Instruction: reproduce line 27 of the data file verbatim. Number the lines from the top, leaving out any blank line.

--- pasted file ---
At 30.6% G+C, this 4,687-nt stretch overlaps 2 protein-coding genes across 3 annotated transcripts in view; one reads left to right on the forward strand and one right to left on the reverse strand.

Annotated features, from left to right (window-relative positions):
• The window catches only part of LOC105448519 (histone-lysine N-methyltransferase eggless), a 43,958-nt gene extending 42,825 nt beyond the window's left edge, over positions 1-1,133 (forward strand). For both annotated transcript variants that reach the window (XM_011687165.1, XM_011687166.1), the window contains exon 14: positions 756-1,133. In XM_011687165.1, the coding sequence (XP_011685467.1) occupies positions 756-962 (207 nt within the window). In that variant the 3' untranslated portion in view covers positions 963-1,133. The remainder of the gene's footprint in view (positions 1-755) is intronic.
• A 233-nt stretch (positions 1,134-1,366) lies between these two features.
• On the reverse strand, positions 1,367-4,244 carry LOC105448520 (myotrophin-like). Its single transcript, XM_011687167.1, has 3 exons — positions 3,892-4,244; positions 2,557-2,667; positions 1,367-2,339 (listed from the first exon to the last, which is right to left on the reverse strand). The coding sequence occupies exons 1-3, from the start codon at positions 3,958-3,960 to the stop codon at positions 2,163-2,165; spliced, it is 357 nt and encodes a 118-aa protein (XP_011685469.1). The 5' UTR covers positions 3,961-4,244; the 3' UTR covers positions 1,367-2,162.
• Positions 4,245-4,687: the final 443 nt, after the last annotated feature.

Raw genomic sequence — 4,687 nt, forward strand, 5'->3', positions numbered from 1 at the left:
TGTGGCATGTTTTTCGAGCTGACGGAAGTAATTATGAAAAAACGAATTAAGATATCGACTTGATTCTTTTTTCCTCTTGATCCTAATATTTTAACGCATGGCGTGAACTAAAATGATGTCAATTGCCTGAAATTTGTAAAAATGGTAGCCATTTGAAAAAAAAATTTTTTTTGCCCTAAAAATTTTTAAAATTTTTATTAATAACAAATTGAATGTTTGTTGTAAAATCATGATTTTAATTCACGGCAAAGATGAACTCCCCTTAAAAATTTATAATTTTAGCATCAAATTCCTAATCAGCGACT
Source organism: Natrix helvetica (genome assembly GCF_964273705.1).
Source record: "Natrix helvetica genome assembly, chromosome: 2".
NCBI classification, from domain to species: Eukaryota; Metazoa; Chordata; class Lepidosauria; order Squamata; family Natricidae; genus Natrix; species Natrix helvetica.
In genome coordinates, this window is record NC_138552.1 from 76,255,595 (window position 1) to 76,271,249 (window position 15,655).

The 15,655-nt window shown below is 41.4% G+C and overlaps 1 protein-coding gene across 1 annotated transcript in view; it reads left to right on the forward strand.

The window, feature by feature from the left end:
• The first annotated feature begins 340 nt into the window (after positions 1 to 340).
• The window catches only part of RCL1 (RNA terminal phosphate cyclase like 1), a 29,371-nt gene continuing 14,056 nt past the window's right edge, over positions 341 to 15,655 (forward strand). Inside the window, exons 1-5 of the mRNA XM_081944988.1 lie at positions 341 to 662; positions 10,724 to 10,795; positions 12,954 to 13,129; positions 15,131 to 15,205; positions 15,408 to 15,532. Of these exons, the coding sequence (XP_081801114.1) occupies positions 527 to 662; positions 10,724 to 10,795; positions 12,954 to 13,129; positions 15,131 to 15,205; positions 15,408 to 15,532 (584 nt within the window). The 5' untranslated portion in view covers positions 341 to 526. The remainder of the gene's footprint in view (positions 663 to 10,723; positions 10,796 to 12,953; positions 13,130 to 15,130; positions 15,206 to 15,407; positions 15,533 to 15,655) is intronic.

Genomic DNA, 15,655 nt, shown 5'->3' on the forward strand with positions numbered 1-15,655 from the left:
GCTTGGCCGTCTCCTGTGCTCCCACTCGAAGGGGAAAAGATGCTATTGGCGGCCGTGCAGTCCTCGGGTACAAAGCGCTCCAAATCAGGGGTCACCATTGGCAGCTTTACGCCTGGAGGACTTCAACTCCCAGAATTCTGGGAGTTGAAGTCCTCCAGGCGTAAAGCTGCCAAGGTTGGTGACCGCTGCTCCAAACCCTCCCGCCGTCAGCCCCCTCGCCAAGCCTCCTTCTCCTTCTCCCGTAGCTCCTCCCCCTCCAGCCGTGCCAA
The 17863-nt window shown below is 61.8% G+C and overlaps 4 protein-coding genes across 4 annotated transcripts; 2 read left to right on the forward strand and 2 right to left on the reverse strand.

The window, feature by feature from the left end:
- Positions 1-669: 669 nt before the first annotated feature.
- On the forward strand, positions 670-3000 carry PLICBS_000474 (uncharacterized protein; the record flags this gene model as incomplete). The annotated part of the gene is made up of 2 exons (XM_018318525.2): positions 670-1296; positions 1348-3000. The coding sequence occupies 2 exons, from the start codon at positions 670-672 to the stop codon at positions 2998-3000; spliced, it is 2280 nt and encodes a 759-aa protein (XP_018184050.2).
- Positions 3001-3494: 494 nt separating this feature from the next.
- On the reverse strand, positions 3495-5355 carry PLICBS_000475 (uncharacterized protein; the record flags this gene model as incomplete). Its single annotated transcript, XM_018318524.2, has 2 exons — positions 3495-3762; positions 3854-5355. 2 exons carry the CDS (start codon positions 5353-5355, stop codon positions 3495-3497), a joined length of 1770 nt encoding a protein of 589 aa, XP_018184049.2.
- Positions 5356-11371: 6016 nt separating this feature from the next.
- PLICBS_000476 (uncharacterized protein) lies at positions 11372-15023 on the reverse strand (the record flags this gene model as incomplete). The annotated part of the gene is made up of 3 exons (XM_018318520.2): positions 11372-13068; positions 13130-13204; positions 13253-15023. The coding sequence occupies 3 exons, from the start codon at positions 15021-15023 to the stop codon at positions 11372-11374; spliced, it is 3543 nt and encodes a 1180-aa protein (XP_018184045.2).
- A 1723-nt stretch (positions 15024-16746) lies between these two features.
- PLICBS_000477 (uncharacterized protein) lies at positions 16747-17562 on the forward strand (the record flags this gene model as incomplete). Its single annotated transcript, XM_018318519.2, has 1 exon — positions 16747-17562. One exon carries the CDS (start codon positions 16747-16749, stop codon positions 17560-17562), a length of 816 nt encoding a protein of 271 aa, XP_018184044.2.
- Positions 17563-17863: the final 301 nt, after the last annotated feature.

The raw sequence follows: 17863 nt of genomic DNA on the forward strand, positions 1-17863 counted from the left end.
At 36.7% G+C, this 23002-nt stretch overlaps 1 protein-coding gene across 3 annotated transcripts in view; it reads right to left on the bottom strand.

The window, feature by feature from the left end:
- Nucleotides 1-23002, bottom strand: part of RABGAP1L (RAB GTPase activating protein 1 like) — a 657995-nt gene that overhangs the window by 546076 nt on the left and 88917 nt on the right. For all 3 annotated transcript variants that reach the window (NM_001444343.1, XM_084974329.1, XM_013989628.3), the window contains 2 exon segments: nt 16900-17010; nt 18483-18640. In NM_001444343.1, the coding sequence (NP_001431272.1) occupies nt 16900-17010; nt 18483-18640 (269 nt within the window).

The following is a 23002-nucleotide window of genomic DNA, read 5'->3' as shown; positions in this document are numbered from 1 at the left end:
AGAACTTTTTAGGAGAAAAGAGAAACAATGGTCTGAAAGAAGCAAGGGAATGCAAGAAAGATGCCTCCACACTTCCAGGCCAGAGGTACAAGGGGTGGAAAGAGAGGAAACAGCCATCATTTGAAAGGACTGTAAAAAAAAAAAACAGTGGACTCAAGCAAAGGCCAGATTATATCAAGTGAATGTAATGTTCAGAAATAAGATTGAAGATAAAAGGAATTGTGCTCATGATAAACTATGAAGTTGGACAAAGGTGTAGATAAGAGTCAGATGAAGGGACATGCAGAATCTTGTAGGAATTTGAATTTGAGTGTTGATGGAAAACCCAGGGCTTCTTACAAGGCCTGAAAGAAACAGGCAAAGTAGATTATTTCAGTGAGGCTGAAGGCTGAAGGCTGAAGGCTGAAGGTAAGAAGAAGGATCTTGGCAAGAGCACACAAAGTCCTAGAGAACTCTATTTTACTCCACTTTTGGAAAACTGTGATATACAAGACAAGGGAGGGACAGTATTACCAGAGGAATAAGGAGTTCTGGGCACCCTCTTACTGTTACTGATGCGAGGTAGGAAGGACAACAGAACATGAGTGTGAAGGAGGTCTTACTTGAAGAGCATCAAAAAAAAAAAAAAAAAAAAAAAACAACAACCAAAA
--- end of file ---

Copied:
- A 1723-nt stretch (positions 15024-16746) lies between these two features.